THE LAST WORD

Promoting Positivity in Your Practice

 


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Even healthy practices have to guard against negativity.

Fam Pract Manag. 2015 Nov-Dec;22(6):44.

Author disclosure: no relevant financial affiliations disclosed.

What would you estimate is the ratio of positive to negative statements in your office? Negative statements include unconstructive criticism, complaining, gossiping, blaming, and abusive language. Work environments with high levels of negative talk are often described as toxic. In a caring profession such as primary care, we hope that toxic environments are few and far between; however, even healthy practices have to be vigilant and guard against negativity. Yes, negative things happen and we all make negative statements at times, but we cannot let them become pervasive. Negativity is like a slow-moving cloud that eventually rains cats and dogs on your practice, affecting staff morale.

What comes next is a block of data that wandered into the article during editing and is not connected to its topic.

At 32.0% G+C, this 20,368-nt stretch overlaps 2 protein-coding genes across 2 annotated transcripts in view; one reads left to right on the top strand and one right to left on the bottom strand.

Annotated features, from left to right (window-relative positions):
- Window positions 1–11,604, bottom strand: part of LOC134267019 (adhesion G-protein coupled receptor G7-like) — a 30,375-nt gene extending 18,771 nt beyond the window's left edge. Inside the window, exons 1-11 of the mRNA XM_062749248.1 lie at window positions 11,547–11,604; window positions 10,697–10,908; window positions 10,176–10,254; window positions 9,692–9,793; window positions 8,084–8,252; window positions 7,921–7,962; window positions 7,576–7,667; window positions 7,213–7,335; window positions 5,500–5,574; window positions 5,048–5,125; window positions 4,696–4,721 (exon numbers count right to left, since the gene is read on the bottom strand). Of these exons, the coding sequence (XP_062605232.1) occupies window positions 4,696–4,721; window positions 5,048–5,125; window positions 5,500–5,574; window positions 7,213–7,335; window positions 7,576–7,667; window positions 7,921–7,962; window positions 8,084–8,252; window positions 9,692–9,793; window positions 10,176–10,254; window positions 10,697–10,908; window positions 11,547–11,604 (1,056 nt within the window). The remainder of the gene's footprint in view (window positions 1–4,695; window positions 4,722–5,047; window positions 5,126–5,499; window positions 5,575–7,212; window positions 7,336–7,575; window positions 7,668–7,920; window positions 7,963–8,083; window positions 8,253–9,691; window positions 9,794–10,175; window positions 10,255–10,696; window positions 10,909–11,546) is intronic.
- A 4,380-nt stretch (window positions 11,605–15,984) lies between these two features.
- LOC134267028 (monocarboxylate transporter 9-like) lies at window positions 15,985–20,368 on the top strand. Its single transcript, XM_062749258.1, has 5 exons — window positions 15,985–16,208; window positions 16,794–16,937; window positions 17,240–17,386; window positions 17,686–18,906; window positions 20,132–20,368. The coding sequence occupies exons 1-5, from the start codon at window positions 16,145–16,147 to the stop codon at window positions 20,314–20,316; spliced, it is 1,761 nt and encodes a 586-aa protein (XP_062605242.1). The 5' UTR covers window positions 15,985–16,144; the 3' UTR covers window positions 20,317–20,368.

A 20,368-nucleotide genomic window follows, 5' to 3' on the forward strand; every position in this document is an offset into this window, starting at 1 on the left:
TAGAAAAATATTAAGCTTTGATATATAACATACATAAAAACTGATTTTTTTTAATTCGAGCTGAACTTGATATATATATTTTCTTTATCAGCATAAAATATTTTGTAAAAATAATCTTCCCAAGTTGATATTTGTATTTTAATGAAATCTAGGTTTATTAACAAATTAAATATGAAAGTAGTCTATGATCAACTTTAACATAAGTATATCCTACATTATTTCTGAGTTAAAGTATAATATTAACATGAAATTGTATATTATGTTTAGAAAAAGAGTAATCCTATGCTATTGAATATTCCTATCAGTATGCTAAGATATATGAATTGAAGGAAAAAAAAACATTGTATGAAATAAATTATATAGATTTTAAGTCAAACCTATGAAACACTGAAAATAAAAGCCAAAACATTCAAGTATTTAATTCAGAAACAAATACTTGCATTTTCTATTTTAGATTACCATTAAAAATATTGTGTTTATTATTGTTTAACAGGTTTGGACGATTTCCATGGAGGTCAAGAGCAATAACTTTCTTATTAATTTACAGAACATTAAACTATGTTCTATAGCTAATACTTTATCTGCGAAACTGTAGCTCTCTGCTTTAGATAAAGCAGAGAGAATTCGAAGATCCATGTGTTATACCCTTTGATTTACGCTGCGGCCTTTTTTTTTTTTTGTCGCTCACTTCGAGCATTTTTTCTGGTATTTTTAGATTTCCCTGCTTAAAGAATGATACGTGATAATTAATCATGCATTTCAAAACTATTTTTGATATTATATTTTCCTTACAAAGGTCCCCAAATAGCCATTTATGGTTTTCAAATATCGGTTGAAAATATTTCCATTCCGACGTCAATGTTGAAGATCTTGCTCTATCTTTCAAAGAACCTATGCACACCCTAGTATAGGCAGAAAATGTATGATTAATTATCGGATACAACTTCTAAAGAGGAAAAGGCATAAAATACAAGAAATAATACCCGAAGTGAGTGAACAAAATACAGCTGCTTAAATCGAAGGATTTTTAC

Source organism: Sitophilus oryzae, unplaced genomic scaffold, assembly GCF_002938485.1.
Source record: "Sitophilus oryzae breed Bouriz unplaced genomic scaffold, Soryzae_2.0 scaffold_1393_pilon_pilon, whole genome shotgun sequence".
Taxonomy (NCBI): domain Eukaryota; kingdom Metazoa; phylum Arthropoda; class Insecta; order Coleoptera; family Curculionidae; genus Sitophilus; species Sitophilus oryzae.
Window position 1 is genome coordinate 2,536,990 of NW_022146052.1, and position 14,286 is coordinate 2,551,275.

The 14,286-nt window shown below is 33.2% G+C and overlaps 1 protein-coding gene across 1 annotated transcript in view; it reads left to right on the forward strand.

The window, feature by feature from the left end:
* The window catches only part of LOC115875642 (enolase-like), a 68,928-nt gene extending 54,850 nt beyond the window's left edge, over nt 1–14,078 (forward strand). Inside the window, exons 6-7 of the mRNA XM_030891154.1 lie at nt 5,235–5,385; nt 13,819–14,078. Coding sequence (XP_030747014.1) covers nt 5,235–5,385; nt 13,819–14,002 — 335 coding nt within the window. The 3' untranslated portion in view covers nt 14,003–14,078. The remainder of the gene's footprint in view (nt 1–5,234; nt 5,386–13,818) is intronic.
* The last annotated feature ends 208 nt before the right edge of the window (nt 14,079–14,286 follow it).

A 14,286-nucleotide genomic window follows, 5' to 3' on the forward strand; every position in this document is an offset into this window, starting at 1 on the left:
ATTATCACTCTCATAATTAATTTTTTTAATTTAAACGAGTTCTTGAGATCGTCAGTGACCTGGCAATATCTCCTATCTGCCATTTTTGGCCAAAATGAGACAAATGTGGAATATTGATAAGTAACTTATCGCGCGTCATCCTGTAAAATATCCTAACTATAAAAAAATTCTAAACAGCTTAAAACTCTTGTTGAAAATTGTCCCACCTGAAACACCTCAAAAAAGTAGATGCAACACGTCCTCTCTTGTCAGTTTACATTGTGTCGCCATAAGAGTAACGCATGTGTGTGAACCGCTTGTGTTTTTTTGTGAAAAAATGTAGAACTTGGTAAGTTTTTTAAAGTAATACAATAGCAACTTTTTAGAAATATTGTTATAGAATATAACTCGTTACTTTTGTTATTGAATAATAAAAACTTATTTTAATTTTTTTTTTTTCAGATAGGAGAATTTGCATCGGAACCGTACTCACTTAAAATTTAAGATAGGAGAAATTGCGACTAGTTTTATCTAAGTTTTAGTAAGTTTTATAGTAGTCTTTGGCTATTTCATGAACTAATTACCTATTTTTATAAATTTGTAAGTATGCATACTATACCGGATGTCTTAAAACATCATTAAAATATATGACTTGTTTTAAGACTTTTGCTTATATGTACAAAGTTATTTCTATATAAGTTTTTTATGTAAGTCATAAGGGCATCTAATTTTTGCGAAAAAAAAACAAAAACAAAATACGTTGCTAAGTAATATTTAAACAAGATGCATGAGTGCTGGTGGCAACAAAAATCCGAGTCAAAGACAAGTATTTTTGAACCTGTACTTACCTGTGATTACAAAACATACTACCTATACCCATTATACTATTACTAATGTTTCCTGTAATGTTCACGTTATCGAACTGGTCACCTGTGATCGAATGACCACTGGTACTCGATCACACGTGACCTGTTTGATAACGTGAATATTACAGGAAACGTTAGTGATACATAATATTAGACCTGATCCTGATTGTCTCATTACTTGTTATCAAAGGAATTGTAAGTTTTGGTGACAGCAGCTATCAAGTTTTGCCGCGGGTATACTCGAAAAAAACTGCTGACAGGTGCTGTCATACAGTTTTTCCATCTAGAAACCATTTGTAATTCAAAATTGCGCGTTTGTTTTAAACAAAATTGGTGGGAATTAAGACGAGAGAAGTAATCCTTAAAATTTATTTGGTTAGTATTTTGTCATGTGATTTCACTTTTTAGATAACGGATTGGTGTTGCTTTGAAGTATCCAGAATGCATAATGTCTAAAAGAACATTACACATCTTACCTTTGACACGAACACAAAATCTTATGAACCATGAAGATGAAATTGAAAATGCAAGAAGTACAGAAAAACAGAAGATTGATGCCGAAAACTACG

How can you as a physician help to create a more positive office?

1. Watch your body language. I once worked with an administrator whose facial expression shouted, “Don't bother me!” It was demoralizing to see her walking down the hall toward me, and I attempted to have as little interaction with her as possible. Of course, ignoring such problems in a medical office is not conducive to good patient care. Patients can sense negative feelings between workers

About the Author

J. LeBron McBride is director of behavioral medicine at Floyd Medical Center's Family Medicine Residency in Rome, Ga. He is the author of more than 80 published works and is a licensed family therapist and pastoral counselor.

Author disclosure: no relevant financial affiliations disclosed.

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